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Six years ago, I took my first crack at analyzing field goal kickers. I have been meaning to update that article for each of the last three offseasons, and with the sun setting on the 2015 offseason, I didn’t want to let this slip yet again.

Ranking field goal kickers is not difficult conceptually, but it can be a bit challenging in practice. One thing I’ve yet to refine is the appropriate adjustments for playing surface, stadium, time of game, temperature, and wind. That’s a lot of adjustments to deal with, all on top of the most obvious adjustment: for era.

But as I understand it, Rome was not built in a day; further, I believe that a journey of a thousand miles begins with one step. As a result, I’m okay with only getting part of the way there for now, and punting (which is very, very different from kicking) the rest of this process to next offseason.

Let’s begin with the obvious: era adjustments are really, really, important.  To provide some examples, I looked at the field goal rates at four different increments: 22-24 yard kicks, 31-33 yard attempts, kicks from 40-42 yards away, and finally, field goal attempts from 49-51 yards.  In the graph below, I’ve plotted the success rate at those four distances for each year since 1960, along with a “best-fit” curve at each distance. Take a look:

fg curves

Here’s the mind-boggling fact: kickers are more successful from 49-51 yards today than they were from 22-24 yards in the early ’60s. Even with the introduction of Pete Gogolak and the soccer-style kick, the increases here were largely gradual.

I ran similar regressions for all distances, and well, take a look at the smoothed lines here:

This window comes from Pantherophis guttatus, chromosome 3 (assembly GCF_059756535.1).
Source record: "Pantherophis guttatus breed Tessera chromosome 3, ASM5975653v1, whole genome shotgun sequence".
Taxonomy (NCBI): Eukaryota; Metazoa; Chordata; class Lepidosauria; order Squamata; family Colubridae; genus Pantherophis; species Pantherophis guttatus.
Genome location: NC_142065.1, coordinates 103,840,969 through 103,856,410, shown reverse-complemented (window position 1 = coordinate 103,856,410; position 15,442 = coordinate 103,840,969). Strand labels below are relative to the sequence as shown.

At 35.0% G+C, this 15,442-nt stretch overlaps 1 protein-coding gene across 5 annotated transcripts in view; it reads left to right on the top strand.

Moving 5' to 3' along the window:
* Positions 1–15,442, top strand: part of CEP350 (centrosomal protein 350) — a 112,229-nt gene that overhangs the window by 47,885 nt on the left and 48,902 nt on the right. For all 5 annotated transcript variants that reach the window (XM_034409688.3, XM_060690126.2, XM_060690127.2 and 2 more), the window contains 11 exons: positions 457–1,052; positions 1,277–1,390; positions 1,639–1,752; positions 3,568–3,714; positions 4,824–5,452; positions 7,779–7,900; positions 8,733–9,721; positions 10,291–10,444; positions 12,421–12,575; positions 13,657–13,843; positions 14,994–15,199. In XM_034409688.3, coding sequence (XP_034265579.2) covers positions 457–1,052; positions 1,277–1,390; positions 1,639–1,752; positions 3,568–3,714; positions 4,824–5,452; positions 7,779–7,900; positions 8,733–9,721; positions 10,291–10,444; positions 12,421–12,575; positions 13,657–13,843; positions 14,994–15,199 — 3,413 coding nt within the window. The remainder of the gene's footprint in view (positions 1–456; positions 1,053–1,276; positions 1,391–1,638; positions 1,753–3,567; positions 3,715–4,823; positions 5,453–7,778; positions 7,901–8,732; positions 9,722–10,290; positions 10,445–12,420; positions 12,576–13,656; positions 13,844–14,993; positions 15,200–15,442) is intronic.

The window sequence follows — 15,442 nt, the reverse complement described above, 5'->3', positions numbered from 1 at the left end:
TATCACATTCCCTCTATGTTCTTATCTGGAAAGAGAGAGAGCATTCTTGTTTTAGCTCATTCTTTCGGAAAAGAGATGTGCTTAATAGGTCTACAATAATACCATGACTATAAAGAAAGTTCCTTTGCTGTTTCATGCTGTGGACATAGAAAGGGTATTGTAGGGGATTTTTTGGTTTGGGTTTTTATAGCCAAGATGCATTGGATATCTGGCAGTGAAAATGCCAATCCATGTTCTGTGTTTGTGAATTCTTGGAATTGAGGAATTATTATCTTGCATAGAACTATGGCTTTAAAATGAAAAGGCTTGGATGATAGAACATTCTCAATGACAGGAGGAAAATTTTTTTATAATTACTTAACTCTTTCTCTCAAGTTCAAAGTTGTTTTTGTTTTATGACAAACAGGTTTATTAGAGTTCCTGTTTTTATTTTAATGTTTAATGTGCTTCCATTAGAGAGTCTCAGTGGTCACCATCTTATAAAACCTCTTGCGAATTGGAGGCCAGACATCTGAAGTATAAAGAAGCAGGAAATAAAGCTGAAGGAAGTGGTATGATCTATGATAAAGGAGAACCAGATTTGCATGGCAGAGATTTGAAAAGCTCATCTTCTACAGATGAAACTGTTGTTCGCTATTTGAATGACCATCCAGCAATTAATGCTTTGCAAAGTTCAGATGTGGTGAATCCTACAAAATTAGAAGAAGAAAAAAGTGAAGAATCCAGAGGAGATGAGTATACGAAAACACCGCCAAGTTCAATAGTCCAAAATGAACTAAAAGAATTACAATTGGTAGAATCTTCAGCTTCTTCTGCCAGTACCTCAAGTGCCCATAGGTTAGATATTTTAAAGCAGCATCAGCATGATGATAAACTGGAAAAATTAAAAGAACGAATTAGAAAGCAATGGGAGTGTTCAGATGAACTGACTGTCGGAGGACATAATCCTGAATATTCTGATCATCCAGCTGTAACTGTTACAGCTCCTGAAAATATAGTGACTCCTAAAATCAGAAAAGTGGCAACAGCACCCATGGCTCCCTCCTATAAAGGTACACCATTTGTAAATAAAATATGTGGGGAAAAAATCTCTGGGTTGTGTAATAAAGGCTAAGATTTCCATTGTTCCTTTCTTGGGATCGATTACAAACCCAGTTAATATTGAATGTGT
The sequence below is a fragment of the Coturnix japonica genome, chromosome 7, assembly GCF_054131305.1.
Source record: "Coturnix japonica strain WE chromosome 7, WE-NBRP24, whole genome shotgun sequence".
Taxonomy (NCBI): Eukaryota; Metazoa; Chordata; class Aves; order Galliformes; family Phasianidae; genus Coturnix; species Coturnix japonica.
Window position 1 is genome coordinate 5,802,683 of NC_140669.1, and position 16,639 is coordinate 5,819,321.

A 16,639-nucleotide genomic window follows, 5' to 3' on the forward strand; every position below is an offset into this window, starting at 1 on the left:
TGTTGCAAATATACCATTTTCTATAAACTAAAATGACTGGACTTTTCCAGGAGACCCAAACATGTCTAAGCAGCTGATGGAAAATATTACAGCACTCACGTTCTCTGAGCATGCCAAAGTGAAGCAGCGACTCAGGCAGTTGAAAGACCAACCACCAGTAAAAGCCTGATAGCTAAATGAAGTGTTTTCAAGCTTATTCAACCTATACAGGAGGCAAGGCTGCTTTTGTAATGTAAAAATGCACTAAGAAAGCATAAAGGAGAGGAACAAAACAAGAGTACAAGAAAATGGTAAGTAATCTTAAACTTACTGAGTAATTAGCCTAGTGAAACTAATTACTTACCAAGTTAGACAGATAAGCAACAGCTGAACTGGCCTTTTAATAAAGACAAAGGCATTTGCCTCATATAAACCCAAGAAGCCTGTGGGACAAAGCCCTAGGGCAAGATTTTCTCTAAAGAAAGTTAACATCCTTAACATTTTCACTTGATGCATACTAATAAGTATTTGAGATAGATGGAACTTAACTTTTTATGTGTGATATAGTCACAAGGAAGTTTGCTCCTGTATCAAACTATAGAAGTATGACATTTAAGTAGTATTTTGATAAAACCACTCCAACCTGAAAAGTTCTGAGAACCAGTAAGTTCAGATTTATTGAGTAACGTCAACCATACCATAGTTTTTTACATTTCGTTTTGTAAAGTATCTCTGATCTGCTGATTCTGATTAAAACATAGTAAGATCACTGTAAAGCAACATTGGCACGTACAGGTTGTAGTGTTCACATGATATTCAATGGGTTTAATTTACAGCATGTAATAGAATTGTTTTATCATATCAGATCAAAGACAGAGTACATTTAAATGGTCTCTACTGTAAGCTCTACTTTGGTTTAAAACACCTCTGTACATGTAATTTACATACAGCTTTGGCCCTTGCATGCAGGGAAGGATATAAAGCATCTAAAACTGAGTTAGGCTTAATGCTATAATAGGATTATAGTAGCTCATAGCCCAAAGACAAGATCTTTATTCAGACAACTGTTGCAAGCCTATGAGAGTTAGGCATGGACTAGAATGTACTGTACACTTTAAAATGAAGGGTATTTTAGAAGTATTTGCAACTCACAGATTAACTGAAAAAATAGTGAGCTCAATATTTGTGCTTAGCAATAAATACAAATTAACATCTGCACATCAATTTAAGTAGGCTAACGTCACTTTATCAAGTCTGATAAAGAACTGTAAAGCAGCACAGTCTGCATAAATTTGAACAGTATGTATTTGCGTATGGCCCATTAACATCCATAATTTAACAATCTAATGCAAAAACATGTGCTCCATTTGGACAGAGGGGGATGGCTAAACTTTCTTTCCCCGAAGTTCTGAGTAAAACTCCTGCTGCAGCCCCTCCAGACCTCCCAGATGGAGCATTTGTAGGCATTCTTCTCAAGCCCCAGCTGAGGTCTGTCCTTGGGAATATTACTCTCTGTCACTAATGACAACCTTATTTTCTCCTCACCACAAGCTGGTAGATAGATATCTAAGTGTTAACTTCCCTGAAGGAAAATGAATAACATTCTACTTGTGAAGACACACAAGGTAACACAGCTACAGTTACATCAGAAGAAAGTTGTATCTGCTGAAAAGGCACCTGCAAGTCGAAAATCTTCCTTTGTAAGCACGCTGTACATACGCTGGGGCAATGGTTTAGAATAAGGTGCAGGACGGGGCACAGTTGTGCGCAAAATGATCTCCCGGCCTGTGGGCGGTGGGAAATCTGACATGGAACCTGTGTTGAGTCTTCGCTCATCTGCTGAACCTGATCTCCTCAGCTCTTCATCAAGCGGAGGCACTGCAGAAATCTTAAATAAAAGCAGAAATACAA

fg curves2

From here, all we need to do to rank kickers is compare their actual performance for kicks at each distance, and compare how they did relative to league average. Check back tomorrow for that.

  • Dan

    Some of your best fit lines are starting to curve down in recent years, which is not a pattern that is visible in the raw data. It appears to be a side effect of using a quadratic best-fit line, which can’t fit asymptotes or trend lines that rise to a plateau and then go flat.

    There is also a weird pattern where sometimes longer kicks have a higher accuracy than shorter kicks.

    • Agree with you on the first point, Dan. Is there a simple solution in Excel? I wasn’t too bothered because we’re not talking significant numbers here, but it would be better to improve on that.

      On your next point, that’s a result of sample bias. Only the best long-distance kickers even attempt some of those very long distance kicks.

      • Dan

        For 22-24 yarders, if the year is in column A you could force the expected FG% to plateau at its max value with the equation:

        =-0.0002*MIN(43,A)^2+0.0172*MIN(43,A)+0.592

        (Where 43 is chosen because that is the x-value where the original polynomial takes on its maximum.)

        Although Excel is still choosing the best fit polynomial based on the whole curve, including the downward part. A more complicated thing I might try is a piecewise fit, where you only fit the curve to the time period until the FG% at that distance reached 90%. Then you fit another curve to the time period after it had reached 90%.

        On the other point, I’m looking at things like the way that the 28-30 and 31-33 lines cross twice. Those two lines also have somewhat unusual shapes compared to the others around them (one is more curved, the other less curved). I suspect that this is noise, and not sampling bias that occurred in the 1960s and 2010s.

        • Yeah…. as you can see, you can quickly spend a lot of time on this stuff. In the interest of keeping things simple, I’ve decided to just take the maximum value for each year at each distance between two choices: what the formula produced, or the rate in the prior season. That gets us pretty close, I think, and saves a lot of hassle.

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  • dbqp

    How about ranking kickers by total yards of kicks made? We don’t rank quarterbacks by completion percentage.

    If you want to get a percentage, then percentage of the maximum yards they could make would be interesting. You could take into account fourth down conversion attempts in the maximum, as the coach would try more long field goals with the perfect kicker.

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